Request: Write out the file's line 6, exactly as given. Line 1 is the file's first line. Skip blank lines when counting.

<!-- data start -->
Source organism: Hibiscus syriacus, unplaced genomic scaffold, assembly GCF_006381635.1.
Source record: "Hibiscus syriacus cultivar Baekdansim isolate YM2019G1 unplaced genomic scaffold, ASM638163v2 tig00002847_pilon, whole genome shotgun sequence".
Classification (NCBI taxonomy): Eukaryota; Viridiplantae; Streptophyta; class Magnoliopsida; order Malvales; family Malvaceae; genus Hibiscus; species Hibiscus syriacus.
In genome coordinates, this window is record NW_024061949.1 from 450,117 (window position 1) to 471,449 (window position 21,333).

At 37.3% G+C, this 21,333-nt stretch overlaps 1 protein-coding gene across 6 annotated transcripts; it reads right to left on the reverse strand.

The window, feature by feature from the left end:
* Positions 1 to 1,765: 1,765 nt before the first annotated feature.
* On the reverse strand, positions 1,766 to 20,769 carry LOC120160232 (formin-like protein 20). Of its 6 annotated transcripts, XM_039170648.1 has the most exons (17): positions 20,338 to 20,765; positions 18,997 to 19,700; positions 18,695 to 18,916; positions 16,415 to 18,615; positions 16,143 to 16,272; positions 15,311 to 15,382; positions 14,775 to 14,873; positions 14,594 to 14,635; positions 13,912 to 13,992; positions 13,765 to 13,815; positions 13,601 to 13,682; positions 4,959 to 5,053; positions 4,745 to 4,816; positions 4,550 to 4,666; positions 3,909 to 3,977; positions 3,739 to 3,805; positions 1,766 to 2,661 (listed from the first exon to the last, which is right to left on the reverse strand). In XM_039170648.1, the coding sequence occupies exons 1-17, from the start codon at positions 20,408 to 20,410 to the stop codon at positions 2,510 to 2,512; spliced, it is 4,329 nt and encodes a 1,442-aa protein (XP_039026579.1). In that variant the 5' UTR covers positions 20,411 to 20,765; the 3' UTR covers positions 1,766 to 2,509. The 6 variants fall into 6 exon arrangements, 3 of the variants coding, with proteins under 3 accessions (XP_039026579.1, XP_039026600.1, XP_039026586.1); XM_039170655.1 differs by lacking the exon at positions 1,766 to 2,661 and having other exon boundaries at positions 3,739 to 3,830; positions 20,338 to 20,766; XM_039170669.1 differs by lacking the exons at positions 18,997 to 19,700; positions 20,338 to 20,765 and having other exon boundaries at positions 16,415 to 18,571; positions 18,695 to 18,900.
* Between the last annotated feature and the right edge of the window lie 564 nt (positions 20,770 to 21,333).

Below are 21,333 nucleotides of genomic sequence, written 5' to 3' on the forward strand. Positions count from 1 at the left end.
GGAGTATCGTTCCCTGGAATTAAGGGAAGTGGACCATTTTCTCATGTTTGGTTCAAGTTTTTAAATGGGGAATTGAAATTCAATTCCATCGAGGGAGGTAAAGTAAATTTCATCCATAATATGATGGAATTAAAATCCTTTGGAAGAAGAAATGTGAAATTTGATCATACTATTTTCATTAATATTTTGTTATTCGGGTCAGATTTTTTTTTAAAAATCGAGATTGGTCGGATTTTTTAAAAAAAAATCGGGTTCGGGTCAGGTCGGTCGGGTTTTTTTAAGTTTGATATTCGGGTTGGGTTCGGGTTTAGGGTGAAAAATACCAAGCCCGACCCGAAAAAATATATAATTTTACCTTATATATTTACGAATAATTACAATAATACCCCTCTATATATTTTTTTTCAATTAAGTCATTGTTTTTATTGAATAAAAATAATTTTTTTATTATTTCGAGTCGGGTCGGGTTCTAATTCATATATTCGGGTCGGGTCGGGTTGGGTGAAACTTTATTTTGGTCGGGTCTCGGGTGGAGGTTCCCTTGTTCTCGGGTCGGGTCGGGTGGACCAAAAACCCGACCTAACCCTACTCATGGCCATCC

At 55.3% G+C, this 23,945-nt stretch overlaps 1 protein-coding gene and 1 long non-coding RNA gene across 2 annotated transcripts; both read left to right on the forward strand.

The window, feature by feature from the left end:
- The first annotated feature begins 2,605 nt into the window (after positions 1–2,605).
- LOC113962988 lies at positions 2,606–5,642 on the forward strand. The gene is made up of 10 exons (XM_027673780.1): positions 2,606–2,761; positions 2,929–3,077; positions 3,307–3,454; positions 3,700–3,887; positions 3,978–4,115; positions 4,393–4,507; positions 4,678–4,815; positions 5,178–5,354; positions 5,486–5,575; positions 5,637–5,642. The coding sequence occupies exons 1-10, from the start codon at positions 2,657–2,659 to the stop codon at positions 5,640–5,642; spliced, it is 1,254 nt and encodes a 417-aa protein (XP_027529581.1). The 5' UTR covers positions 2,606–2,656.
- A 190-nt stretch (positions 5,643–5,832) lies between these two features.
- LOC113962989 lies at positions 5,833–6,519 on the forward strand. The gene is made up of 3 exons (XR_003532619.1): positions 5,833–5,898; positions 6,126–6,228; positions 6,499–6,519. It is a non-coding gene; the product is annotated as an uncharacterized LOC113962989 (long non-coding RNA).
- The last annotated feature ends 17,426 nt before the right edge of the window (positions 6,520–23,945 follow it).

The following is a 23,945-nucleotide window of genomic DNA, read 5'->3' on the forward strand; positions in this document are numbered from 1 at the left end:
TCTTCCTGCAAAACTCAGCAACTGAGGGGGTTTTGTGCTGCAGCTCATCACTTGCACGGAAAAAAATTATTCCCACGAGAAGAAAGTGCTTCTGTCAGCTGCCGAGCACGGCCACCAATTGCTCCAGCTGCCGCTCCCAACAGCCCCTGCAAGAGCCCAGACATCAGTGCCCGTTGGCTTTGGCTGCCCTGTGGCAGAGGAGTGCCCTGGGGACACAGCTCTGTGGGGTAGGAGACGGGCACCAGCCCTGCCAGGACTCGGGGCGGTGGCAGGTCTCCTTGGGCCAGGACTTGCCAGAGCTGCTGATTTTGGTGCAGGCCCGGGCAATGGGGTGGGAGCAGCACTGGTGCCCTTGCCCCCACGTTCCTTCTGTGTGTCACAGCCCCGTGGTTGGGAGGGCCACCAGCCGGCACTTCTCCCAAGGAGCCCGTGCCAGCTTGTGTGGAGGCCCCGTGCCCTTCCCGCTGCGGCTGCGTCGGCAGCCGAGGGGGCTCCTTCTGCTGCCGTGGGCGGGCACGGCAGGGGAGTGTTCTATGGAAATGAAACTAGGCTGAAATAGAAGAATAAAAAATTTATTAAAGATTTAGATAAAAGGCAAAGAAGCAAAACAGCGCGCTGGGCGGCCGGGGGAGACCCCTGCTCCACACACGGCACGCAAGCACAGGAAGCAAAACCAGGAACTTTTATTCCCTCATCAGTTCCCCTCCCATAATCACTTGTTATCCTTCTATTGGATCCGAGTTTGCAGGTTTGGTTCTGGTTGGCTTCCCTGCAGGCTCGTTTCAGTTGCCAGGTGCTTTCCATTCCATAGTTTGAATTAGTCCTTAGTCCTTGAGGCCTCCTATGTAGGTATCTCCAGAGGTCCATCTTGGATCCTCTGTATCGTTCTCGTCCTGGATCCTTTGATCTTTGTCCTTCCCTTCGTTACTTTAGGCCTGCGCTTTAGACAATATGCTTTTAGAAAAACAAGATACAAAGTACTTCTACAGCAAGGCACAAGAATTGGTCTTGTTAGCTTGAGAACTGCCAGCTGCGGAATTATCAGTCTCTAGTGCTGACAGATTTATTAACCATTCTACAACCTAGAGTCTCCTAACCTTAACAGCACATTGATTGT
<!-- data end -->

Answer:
The window, feature by feature from the left end: